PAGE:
Volume 55, Numéro 3, July-September 2020
|Page(s)||207 - 214|
|Publié en ligne||5 août 2020|
The values and the uses of the reference monetary value of the man.sievert. Results of an international survey
Centre d’étude sur l’évaluation de la protection dans le domaine nucléaire (CEPN),
2 Électricité de France, Direction technique de la DIPNN, Groupe Radioprotection, 69007 Lyon, France
* Corresponding author: firstname.lastname@example.org
Accepted: 2 July 2020
For complex radiation protection project, decision-aiding techniques, such as Cost-Benefit Analysis can be used. In 1973, the International Commission on Radiological Protection introduced the “reference monetary value of the man.sievert” to convert the benefit of a radiation protection option (averted exposure) in monetary term for comparison with it is cost. In 2017, an international survey has collected the reference monetary values of nuclear utilities and regulatory authorities. This article presents the data collected and analyzes them. Over the 220 reactors who answered, 176 (80%) are using the concept, expressing its longevity and relevance for optimization purposes. The utilities can use single value or set of reference values varying with the level of exposure. This survey also highlights the emergence of mixed and flexible systems. The collected values are largely spread (ratio 1:10 at least) and this is the opportunity to discuss the influence of the method used to calculate the reference value and notably the related concept of the Value of a human Statistical Life (VSL).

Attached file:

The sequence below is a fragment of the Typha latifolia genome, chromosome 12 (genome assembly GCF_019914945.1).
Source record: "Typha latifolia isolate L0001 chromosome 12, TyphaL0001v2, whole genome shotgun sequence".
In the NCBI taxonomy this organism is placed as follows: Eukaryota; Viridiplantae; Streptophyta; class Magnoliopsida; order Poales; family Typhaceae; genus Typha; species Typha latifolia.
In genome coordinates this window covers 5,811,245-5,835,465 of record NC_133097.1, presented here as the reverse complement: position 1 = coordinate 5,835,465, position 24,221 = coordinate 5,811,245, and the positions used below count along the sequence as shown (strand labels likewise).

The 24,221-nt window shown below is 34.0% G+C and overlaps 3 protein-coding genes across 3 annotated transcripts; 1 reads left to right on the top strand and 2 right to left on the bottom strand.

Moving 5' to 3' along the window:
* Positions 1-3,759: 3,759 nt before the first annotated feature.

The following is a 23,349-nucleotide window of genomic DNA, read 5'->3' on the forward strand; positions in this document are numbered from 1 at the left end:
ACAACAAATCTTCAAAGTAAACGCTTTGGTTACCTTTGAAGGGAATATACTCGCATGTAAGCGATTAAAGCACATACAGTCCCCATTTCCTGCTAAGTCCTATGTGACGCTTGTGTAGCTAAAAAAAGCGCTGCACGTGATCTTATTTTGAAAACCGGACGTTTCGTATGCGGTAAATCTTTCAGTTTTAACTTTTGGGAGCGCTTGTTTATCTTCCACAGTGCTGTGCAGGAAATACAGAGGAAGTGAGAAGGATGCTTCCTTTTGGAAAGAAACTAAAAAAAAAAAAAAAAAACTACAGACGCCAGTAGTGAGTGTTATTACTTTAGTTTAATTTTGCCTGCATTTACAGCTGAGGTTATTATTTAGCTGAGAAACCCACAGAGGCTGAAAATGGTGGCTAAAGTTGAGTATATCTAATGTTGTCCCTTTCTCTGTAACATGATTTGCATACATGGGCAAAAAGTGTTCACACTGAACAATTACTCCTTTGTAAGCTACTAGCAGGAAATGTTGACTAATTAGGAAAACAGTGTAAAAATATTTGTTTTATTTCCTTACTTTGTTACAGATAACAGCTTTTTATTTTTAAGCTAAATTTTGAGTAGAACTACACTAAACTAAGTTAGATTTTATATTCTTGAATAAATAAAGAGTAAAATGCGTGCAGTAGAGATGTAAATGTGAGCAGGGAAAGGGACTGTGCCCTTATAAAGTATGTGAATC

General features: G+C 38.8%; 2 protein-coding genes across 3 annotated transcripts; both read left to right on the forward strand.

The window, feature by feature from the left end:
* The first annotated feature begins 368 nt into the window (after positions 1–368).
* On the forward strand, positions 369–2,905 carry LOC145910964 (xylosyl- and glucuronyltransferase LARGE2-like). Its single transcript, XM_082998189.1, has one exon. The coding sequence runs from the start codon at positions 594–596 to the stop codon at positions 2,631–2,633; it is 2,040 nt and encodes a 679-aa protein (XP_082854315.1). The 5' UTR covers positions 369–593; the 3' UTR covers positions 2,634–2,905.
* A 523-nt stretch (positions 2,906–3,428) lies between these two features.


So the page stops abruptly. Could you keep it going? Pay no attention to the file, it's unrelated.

Key words: reference monetary value of the man.sievert / ALARA / Cost-Benefit Analysis (CBA) / Value of a human Statistical Life (VSL)
© SFRP, 2020